Over 75 percent of electronic billboard placements can be found in 17 major metropolitan regions, where the four major players often overlap. Six of the 17 markets are in the top 20 for most congested highways (Los Angeles, San Francisco, Chicago, Miami, Dallas, and Atlanta). Strategically placed at bottlenecks and heavily congested areas such as the highway through San Francisco, digital displays have an opportunity to reach more than 875,000 people daily. Even areas with low populations such as White Plains, NY, (56,000) have high commuter presence (200,000).
The addition of billboards in these areas could boost sales significantly when reaching the right clients. Less than 25 percent of electronic billboards are found in markets with populations of fewer than 250,000 residents. As the cost for electronic billboards continues to decrease, more growth is likely to be found in those smaller population markets, in part because there tends to be weaker community opposition. For example, the market between Appleton, WI, and Chicago, IL, appears to have more electronic billboards per capita than any other market in the US. States that have so far banned electronic billboards include Vermont, Alaska, Hawaii, and Maine.
Public Service Message Uses for LED Billboards
The possibilities with LED billboards go beyond advertisements. Some of the more common usages of these displays are to stream live news, scores, weather updates, etc. But one of the more unique uses is helping the government track down criminals. The FBI has made several contracts to display most wanted criminals on billboards. With so many people seeing these displays daily, it is no wonder that in two years they have helped solve more than 35 cases.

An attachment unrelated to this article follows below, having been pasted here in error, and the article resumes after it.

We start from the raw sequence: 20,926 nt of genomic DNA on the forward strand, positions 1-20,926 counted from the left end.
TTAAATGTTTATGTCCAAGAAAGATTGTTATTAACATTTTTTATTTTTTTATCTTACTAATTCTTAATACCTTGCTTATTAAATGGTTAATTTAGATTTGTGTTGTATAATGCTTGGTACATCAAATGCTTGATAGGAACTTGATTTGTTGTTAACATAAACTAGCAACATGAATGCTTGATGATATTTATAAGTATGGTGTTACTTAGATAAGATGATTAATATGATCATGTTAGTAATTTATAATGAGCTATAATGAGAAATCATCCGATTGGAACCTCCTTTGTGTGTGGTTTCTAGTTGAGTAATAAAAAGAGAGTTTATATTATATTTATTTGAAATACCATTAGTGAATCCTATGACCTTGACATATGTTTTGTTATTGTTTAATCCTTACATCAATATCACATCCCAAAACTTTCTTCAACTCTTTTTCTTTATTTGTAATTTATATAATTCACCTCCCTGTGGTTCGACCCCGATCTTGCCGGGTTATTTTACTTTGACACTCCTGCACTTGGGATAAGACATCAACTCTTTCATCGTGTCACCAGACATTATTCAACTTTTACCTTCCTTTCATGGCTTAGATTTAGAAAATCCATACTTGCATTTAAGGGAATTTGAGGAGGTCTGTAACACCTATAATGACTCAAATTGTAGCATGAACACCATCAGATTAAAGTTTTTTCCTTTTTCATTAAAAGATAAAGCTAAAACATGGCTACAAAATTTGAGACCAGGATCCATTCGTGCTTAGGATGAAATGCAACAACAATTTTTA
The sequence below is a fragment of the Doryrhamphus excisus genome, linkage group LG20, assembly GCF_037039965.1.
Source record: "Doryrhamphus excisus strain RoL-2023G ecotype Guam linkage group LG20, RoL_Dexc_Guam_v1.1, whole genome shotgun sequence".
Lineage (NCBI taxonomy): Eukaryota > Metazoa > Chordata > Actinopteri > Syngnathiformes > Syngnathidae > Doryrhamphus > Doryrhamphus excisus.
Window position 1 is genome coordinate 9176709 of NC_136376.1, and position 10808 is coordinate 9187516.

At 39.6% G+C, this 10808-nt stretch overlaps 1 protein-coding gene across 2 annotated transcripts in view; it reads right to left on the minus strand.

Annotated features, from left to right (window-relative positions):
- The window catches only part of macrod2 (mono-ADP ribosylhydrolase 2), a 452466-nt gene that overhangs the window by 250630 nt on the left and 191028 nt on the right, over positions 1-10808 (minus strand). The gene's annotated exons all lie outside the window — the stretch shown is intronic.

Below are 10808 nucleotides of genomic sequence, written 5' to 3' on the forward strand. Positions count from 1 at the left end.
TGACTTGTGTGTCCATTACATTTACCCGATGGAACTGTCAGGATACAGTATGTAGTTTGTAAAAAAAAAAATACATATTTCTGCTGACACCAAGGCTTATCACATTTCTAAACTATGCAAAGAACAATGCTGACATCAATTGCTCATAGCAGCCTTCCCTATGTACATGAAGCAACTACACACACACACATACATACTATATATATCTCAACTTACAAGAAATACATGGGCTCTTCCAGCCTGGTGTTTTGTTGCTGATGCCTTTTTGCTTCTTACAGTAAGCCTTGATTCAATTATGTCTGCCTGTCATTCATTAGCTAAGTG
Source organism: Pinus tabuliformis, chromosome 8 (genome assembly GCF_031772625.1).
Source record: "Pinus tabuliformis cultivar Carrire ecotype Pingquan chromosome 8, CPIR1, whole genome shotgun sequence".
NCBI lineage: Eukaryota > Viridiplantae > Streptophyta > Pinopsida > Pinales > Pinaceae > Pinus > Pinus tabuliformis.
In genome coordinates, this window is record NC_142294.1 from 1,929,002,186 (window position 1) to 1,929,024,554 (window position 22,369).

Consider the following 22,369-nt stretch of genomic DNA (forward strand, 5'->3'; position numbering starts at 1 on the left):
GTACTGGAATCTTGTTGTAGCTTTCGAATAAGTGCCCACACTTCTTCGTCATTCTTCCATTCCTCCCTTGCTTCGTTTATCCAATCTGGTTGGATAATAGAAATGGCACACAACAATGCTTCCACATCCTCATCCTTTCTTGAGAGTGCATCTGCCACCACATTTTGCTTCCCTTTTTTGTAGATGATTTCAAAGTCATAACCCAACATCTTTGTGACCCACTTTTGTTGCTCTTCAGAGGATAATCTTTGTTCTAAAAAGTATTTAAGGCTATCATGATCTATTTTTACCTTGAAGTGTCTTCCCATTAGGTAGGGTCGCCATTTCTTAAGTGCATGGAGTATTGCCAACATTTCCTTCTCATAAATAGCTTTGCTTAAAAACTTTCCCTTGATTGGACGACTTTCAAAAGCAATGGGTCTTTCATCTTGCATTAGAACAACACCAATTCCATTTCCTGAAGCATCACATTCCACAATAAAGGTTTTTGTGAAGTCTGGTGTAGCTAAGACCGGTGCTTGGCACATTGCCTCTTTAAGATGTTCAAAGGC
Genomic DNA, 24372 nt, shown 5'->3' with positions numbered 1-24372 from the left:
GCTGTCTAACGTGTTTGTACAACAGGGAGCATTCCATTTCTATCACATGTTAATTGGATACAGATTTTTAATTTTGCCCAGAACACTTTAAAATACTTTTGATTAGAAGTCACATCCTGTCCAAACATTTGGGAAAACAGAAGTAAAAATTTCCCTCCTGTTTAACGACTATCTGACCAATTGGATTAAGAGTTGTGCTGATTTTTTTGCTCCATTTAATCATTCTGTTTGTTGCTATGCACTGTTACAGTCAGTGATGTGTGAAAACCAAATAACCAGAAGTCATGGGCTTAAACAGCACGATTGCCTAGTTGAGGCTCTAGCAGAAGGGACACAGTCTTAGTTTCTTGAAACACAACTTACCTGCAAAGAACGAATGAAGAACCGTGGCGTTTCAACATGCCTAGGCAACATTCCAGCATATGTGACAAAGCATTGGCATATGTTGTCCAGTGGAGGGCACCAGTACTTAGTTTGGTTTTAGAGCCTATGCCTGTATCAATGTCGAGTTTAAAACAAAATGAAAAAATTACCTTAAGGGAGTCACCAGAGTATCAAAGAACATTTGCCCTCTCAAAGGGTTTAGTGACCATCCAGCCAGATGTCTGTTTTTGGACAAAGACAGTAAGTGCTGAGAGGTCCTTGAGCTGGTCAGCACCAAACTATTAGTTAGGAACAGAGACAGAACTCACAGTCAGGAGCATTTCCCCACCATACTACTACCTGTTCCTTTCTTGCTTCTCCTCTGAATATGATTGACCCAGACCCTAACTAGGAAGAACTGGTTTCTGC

While over 96 percent of billboard locations will continue to be printed billboards in the US market through at least 2015, electronic billboards will become more ubiquitous. CBS Outdoor, LaMar Advertising, JC Decaux, and Clear Channel are all putting LED billboards at the forefront of their vision; investing more and more into them each day. The driving factor is the ability to provide more advertisements in the same space, increasing the revenue utilization of that space, followed by a reduction in labor costs. Factors holding back more placements and conversion from printed to electronic billboards will eventually not be hardware cost and return-on-investment, but mainly outside factors, such as regulatory and community opposition.